Following up the Air Jordan I was always going to be a tough act, even if the wheels were put in motion by an existing partnership. The original Air Jordan has a lasting legacy for a reason–it became infamous for David Stern fining Michael Jordan $5,000 in each game he wore them in for not fitting with the league’s dress code. Happy to eat the fines and garner free publicity, Nike subversively played up their renegade status by turning “Banned” into a marketing tool. (Though the myth surrounding the “Banned” Jordan I actually has real merit.)
What came next was one of the more surprising turns in sneaker history. Rather than doubling down on the “illegal” nature of the original silhouette, Nike decided to do almost a complete 180 with the Air Jordan II, straying far away from the original design and showcasing the experimental nature of the team behind the Air Jordan line.
Designed by Bruce Kilgore, the II zigged where the I zagged. After their initial offering was popularized partly through the now-infamous Swoosh that adorns all Nike products, the Air Jordan II did the exact opposite, removing the Nike Swoosh altogether on the upper. This was an early indicator of the vision Nike and Jordan himself had for his brand; it laid the groundwork not only for Air Jordan and Jordan Brand to stand on their own, outside of the all-reaching arms of their parent company, but also for an entirely new age of sneakers.
The second edition of the Air Jordan had a decidedly more dignified feel compared to the street-centric Jordan I, with Nike going so far as to making the shoe exclusively in Italy. Taking design cues from European fashion–the faux-lizard skin on the upper and inspiration from women’s boots especially–it was a big leap from a shoe for renegades to the second, luxury-conscious edition.
This departure from the original edition of the Air Jordan cut both ways for Nike. While it signaled a future of design boldness and outside-the-box thinking, trying to do something new in a marketplace that often rewards consistency was not without its detriments.
The aforementioned luxurious nature of the shoe was certainly reflected in the price tag; a year after fans initially bristled at paying $65 for the Jordan I–boy, does that feel like ancient history now–the II initially retailed for a whopping $105, lending to the image Nike was going for with the release. Unfortunately, that also made it something of a tough sell for many fans who had to make budgets stretch to justify buying Air Jordans to begin with.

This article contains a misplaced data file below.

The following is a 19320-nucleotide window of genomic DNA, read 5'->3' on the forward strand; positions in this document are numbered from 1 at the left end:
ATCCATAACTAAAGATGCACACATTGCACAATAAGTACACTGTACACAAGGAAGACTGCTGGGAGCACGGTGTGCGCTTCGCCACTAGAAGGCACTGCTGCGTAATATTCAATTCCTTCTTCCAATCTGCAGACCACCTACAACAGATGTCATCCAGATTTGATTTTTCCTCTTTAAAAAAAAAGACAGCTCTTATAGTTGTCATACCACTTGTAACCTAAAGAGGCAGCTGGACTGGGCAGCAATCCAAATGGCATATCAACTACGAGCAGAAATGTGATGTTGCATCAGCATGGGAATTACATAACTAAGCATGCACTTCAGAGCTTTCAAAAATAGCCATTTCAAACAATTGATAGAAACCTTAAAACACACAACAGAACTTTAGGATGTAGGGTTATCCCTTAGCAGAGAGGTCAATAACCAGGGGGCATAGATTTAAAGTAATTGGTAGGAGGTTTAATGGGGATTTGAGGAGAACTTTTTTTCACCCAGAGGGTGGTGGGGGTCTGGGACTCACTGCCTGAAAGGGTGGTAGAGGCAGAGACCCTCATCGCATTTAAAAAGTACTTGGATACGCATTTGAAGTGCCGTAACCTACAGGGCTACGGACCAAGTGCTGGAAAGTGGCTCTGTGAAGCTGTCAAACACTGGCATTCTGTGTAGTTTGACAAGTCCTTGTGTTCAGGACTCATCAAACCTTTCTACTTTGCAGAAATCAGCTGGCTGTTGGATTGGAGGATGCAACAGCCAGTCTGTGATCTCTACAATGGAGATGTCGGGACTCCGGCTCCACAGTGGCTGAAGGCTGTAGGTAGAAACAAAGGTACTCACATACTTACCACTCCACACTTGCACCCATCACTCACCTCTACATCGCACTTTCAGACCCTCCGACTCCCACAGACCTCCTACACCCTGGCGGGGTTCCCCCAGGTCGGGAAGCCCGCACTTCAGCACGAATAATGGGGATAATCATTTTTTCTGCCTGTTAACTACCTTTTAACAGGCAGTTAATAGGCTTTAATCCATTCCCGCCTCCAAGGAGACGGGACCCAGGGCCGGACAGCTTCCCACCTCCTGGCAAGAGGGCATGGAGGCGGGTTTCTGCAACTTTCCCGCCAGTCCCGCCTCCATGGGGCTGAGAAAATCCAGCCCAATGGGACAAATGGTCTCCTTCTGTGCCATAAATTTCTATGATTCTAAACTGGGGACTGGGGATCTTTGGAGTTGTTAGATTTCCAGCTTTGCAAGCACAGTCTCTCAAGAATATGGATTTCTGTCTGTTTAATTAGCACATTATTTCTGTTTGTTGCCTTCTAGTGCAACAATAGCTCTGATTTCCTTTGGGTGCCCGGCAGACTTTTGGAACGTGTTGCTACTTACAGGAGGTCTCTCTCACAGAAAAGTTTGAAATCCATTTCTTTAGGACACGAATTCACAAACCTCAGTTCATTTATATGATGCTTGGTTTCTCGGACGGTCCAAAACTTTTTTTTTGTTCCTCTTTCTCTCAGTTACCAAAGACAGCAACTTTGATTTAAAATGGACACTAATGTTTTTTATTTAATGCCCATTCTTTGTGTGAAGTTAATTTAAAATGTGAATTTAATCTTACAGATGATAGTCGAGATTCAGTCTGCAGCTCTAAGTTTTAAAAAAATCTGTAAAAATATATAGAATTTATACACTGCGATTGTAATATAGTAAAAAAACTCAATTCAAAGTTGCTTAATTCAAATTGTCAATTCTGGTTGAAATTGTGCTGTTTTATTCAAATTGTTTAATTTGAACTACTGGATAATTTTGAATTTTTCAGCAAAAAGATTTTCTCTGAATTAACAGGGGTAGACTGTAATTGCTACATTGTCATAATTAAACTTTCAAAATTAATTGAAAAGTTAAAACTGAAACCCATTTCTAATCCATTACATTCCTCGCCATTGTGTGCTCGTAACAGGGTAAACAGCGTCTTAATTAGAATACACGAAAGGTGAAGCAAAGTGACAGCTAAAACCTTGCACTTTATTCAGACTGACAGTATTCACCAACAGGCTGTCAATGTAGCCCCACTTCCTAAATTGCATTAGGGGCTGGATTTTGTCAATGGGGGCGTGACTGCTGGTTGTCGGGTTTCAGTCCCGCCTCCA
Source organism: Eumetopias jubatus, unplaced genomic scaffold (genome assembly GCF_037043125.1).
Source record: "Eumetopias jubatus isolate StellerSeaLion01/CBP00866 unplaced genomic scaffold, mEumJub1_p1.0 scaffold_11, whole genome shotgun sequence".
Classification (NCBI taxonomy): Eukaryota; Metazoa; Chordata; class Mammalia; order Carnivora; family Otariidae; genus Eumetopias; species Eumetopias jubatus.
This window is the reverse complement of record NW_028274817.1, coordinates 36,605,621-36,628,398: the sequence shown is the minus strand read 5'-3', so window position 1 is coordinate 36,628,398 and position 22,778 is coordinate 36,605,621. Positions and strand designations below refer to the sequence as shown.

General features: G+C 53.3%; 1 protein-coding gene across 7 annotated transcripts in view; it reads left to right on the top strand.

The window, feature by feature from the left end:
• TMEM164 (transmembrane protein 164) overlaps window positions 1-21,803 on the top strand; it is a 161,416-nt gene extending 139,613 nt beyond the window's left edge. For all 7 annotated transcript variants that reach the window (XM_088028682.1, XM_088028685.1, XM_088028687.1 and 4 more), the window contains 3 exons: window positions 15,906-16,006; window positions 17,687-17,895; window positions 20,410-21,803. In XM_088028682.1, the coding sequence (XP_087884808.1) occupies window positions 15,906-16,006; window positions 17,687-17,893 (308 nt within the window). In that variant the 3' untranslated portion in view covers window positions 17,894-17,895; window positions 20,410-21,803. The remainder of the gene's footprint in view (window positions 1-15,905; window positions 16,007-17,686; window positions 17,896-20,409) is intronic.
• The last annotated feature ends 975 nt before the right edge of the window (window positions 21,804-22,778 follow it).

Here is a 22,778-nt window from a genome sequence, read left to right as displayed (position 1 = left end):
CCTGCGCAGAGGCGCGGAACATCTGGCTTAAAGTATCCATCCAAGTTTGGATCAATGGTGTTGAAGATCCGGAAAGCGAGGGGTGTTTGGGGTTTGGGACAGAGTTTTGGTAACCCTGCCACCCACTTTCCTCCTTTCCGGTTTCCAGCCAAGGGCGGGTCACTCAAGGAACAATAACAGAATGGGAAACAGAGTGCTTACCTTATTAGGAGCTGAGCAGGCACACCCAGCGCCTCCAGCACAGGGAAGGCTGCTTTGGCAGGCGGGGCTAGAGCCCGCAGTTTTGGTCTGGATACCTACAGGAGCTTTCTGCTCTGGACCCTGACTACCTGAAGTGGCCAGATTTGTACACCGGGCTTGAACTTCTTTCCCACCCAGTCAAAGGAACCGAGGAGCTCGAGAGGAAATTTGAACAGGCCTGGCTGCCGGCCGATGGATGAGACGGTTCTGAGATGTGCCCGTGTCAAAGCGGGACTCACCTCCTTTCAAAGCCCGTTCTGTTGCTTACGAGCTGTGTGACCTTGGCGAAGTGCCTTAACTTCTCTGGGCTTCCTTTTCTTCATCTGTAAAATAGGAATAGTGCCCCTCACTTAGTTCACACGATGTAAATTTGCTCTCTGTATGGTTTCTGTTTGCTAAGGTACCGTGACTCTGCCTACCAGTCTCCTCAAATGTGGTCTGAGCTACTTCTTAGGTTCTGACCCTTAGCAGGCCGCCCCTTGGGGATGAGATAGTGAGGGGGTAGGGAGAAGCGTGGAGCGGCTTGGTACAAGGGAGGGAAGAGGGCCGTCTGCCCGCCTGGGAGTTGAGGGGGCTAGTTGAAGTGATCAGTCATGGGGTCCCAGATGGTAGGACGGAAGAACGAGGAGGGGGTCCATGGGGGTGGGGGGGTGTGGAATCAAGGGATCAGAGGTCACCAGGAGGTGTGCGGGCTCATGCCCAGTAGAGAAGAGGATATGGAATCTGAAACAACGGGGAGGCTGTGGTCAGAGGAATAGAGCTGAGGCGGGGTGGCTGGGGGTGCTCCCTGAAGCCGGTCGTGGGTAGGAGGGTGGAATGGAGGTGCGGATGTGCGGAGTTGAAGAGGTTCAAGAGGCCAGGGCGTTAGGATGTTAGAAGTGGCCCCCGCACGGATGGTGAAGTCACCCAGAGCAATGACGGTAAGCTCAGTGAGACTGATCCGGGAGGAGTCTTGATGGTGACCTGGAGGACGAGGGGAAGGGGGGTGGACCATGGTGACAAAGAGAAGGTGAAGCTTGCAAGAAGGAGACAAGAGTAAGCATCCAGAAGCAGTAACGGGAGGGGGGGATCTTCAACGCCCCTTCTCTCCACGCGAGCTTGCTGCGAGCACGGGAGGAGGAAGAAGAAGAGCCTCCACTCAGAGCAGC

Additionally, unlike in Jordan’s star-making rookie campaign, MJ was a little-seen figure during the 1985-86 NBA season. Breaking his foot just three games into his sophomore campaign, Jordan managed to appear in just 21 games including the playoffs, amassing the lowest points per game average of his Chicago career. Thankfully, he bounced back with a record 63 points in the first round of the playoffs against the Boston Celtics and that set the stage for his third NBA season, where he debuted the Jordan II and went on to average a career-high 37.1 points per game.
(Even with so little time, the II was somehow involved in two iconic on-court moments: Jordan’s win in the 1987 Slam Dunk Contest; and that weekend’s All-Star Game when he wore a white and red pair.)
It wasn’t all bad, of course. The Air Jordan II’s cultural legacy remains firm thanks to early appearances on the feet of Dwayne Wayne, the breakout star of A Different World, a series originally spun off to follow The Cosby Show’s Denise Huxtable. Prior to (and following) Lisa Bonet’s departure from the show in 1988, Wayne emerged as an audience favorite thanks to his remarkable sense of style. In due time, fans of the show started paying attention to what he had on his feet, with the Air Jordan II one of the earliest examples of this phenomenon in both the high and low-top editions.
Those appearances are more important than you might think. While the Air Jordan II is often chided as not living up to the legacy of the I and III surrounding it in the timeline, being featured prominently off the court in a cultural entity tied to The Cosby Show in the late ’80s speaks volumes about the gravitas of the line.
More importantly, it signified Nike’s desire for a shoe that could star on and off the court was not misplaced. The III may have been a departure from the Air Jordan II stylistically, but it’s important to note Nike didn’t lose sight of their goal to make Jordan’s line a force across multiple contexts. Nike’s conviction in that belief has paid dividends beyond their wildest dreams, including in the runaway success of the very next sneaker.
Later releases and new colorways–including the “Radio Raheem” edition releasing at Champs Sports this Saturday–have introduced younger fans to one of the hidden gems in the Air Jordan catalog. Whether you’re just starting out collecting or you’re a seasoned vet on the scene, a true sneakerhead’s collection isn’t complete without the Air Jordan II.